Tales from Irish History - Alice Birkhead
Spenser drew in his book the Ireland that he S knew, a country under the heel of a conqueror, before whom all prosperity soon vanished. His was the time of Ireland's downfall he had never known that glorious age when envy followed her mercantile success. Not altogether blessed for Ireland was the trade of the fourteenth and fifteenth century, which led her nearest neighbours to bring about her ruin.
If Spenser had visited those great fairs of thriving Ireland, he would surely have walked in wonder among merchants, clad in gorgeous apparel of silk and finest cloth, that aped the highest civilization of a European court. In silk hose and rich tunic the prentice ruffled by his master, mincing daintily in long, pointed shoes, tied by silver laces. The women bore on their heads high piles of home-spun linen, but they were by no means satisfied with the products of their own accomplished hands. They must have brave Italian fashions, and for great occasions even cloth of gold.
Women, held in high esteem during the age preceding conquest, were wont to preside with dignity at banquets, where they sat in converse with the learned of the land. They were taught foreign tongues and wise Irish proverbs, in which their own virtues were extolled. They would have summoned Spenser to their houses, furnished with costly luxury, and vied with the later Elizabethans in the board they spread for him. Wine from hot southern countries was always poured for an honoured guest, and, as he partook of choice fruits and spices, the singing of the bards struck sweetly on his ears. Spenser might have regretted still more the baseness of their fall, if he had seen the high estate in which every poet once lived secure.
Or, in a more humble dwelling, the same guest would have found the mistress busy at her loom, but not too much occupied to neglect the great duty of hospitality, which the Irish of that day all practised. She would offer whatever food the household afforded, and think it a disgrace to her bounty if the stranger visited an inn.
Perhaps Spenser would have chosen for a visit the famous fair held at Eniscorthy on Great Lady Day. He could then have proved his skill in tongues by parley with the merchants who came from foreign lands, eager to exchange their wares for those of Irish manufacture. Wandering down the splendid road that led towards the town he would have met, among the merchants, pilgrims bent on more pious errands to some monastery. Highways had been laid waste when Spenser lived in Ireland—they made the way too easy for a conqueror. He found his path a rough one when he went to visit Raleigh, yet he could have chatted to the pilgrims without a thought of danger. And Spenser would have received as well as given in talking to the learned men who went about the country in that time. The great warriors themselves were often scholars, and collected libraries to satisfy their own love of books as well as to provide for the tastes of scholar-guests.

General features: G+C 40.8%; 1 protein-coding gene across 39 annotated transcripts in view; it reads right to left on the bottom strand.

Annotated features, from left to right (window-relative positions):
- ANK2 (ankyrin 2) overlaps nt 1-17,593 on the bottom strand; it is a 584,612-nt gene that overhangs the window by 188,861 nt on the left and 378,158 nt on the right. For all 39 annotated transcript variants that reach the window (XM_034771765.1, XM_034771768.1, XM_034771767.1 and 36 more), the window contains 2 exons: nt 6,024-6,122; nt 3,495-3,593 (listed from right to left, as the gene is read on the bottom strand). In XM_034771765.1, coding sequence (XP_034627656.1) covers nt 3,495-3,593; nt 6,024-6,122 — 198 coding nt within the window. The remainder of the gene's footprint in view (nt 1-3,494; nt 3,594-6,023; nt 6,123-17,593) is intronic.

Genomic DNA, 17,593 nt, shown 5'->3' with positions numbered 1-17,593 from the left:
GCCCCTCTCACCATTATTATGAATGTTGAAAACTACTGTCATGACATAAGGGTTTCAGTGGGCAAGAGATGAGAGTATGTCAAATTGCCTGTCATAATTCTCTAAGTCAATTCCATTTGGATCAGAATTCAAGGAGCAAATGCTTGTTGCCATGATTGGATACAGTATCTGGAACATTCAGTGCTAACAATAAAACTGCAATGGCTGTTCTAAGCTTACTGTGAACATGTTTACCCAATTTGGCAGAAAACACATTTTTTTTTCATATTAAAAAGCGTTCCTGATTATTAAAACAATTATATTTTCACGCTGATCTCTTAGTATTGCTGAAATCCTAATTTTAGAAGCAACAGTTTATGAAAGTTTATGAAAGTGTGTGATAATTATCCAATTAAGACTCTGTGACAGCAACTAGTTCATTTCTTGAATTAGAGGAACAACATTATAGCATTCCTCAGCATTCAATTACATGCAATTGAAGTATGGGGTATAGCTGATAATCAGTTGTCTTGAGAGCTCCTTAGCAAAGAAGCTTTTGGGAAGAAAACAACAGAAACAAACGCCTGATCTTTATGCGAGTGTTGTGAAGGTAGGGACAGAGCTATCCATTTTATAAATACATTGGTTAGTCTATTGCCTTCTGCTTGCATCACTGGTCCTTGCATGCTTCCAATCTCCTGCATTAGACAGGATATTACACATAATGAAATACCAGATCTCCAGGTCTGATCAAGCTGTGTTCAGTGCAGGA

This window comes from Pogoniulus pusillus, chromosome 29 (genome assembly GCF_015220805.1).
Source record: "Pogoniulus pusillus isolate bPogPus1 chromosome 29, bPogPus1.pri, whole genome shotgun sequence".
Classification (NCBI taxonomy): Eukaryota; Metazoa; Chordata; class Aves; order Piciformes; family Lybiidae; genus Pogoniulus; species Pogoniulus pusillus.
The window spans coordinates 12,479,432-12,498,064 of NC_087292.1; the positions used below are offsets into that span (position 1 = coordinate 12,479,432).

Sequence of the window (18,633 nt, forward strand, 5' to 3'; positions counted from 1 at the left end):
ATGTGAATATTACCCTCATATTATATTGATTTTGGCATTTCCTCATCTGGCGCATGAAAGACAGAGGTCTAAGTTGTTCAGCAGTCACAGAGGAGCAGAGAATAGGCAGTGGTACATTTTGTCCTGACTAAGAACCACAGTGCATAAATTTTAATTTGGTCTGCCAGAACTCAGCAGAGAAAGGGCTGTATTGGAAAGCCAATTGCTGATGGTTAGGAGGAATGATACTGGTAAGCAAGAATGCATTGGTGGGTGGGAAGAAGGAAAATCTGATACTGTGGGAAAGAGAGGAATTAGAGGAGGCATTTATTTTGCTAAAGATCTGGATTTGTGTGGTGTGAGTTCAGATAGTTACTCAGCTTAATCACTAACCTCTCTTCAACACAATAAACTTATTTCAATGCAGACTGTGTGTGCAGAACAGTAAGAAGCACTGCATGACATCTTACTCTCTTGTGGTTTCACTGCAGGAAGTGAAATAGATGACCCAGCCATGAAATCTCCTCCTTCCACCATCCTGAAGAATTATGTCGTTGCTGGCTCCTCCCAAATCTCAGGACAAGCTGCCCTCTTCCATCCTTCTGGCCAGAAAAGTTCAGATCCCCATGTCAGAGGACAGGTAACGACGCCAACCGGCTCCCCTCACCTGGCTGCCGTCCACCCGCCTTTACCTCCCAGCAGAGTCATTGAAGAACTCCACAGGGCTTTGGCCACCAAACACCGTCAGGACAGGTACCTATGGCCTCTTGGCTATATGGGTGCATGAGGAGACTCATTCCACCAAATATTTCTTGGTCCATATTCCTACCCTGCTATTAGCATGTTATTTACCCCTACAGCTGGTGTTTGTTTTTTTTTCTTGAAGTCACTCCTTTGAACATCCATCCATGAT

Raleigh was not the first student in Ireland to ponder over foreign writings. Were not the Earls of Kildare famed for gifts both literary and warlike, and had not even a wild O'Neill more than once shown an inclination for gentler pursuits than raiding? When Spenser visited the western coast, he must have stood to watch the sun set over the broad Atlantic, and seen ships of curious aspect in the harbours as well as more familiar sail. Stone houses and stone piers in such towns as Galway and Sligo are silent witnesses of Ireland's former trade by sea. The exploits of Irish sailors have been overshadowed by the fame of Elizabethan sea-dogs, but their day was one of high renown. A woman, one Grania O'Maille, of a race of sturdy mariners, as valiant as the best, swept the western sea with two hundred fighting men at her command. She took her husband with her on these voyages "for she was as much by sea as land more than Mrs Mate with him."
The harbours showed fewer sails when the strife by land waxed grim; the smith forged weapons for use instead of to display his skill in artifice; the cattle, lowing of old in fertile orchards, had to browse on scanty pasturage; the hum of looms was silenced by the piteous shrieks of housewives and their children.
Commerce, under the restrictions of new laws, was crushed by the sheer tyranny of conquest. Learning decayed since it was made too difficult for a people who suffered cruel domination.
As the hands of all Irishmen learnt to wield weapons in their own defence, the generations following ceased to possess the ancient skill in manual labour.
Spenser spoke of benefits received from English rule, and hinted that the long, protracted warfare added but a shade of blackness to the former misery of Ireland. He knew the country in his misfortune and never loved it, because he mistook for national characteristics the reign of despair that succeeded the age of pride and plenty. Elizabethan Ireland had been stricken with her death-blow in the very flower of a splendid civilization.